looking out the front door - the whole front to the left is terraced with herbs, flowers, ivy, etc. I just love it!

Entry Way - my friend Amy made me some vinyl lettering before I came and I love the Wilkommen on the entry mirror.
view from kitchen of main floor - we love the open space.
view from entry way of kitchen and main floor

sink area of kitchen...across from island

view from family room
favorite reading chair and foot rest - I love this felted wool balls foot rest. Hours of fun are had with it!

family NOT Swiss!
I couldn't handle all the white so I painted this corner of the room this sea blue and I love it.
We painted the entry way as well and the kids have one wall painted in their rooms as well.
It's amazing the comments I get about this color. The Swiss like LOVE their white!

**Pictures of upstairs and downstairs coming soon.

 Auf Weidersehen,

Thursday, December 8, 2011

Cheese and Chocolate

In September we took our first excursion...Gruyere (the delicious cheese of the same name comes from this region of Switzerland). Bob was out of town so we adventured with Rocky and Sarah and Eliot. We started our day at the castle. I was curious how William would do touring a castle...truly not convinced he would find it interesting, but that I would be hearing him complain about it being boring. I was completely wrong. He loved all of it.  And the surrounding area was so amazingly beautiful.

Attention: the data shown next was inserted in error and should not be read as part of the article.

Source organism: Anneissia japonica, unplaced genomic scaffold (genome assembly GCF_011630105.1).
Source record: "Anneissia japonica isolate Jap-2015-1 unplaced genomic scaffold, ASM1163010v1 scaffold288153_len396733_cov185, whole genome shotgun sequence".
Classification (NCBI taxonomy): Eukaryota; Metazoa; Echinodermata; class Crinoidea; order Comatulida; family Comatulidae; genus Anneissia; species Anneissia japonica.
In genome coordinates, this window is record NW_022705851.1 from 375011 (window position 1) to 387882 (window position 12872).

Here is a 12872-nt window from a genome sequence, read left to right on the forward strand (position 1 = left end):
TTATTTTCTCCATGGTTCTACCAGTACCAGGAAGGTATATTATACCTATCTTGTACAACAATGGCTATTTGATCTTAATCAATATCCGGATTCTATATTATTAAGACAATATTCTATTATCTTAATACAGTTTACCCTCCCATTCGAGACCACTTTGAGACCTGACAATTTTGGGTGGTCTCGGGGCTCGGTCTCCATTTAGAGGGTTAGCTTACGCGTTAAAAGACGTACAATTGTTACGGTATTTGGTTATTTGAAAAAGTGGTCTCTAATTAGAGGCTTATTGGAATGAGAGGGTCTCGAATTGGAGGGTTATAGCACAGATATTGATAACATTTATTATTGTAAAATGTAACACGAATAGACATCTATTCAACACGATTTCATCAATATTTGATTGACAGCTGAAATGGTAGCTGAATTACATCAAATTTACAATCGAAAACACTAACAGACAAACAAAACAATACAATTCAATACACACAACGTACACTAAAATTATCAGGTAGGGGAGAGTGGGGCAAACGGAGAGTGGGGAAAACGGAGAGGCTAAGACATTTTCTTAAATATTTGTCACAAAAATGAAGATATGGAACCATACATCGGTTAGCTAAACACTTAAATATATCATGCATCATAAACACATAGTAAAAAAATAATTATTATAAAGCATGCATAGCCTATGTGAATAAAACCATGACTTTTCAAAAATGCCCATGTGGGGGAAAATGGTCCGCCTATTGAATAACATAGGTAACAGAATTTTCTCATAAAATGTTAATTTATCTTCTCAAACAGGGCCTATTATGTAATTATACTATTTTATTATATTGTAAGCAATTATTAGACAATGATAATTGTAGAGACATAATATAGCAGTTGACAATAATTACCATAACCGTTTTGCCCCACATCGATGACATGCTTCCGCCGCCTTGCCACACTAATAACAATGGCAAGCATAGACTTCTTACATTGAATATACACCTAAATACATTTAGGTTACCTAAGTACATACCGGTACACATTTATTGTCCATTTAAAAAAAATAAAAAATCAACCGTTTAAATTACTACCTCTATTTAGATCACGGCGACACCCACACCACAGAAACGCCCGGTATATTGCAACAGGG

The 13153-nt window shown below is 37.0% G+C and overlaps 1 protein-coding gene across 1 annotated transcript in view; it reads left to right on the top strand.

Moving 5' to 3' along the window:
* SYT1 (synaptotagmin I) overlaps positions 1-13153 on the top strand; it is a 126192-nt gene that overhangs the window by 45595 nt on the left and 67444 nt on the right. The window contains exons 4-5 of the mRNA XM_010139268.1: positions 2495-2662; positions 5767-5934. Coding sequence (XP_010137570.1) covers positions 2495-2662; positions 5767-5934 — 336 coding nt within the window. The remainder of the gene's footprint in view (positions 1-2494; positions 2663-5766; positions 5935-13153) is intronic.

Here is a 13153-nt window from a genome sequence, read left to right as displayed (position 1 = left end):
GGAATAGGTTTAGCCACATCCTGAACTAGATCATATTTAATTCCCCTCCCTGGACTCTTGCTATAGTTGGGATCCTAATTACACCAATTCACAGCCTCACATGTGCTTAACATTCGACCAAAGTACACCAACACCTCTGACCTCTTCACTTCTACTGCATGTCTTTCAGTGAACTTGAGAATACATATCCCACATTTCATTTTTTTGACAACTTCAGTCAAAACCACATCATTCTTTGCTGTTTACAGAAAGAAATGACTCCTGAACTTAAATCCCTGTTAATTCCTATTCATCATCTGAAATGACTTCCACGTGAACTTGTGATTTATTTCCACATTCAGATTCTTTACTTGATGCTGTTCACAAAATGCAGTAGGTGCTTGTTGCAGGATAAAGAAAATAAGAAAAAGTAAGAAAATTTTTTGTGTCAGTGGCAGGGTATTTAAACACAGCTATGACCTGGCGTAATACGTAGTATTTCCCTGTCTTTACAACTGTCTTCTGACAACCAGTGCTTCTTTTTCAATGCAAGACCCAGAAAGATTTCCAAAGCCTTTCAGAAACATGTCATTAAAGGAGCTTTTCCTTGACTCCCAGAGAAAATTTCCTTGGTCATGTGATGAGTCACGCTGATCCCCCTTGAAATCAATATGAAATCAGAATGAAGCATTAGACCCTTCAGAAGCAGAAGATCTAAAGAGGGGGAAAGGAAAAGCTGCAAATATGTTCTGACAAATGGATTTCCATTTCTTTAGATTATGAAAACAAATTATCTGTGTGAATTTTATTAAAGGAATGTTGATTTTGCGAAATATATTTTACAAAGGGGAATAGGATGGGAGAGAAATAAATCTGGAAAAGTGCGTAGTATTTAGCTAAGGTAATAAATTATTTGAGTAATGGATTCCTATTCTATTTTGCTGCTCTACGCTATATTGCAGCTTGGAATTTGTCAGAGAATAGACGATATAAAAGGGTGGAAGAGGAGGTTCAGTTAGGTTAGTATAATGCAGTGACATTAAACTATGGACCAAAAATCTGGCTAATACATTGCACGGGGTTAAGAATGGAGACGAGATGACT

At the castle

After the castle we headed to the Gruyere cheese factory where we indulged in some delicious cheese and learned all about how the cheese is made. Did you know that the type of grass and herbs the cows eat is how the cheese is flavored. I did not know this.  And I cannot believe how many types of cheese there are. (I have learned that man can live by bread (and cheese) alone.)

Gruyere Cheese Factory

Chocolate was our next stop. Saving the best for last in my opinion. We toured the Cailler Chocolate Factory, the oldest chocolate factory in Switzerland. I learned that a "Kohler" was a pioneer in Swiss chocolate making. He introduced hazlenut chocolate which around these parts is probably the most common swiss chocolate. My grandfather is Swiss German, so I'm related to a famous chocolatier...of course I am!

The Cailler Chocolate Factory

The tour ends with a sampling of nearly 20 different chocolates. Honestly, I could not eat them all. I was SICK by the end (Will was not).  From the pictures you can see there was a play ground for the kids to work off the sugar rush! Will had a lot of "working" to do. He must have climbed that pole no less than 30 times. you want to come and visit us yet? Please come. We have room for you and will take you to this chocolate factory!

coming tour!

Auf Wiedersehen,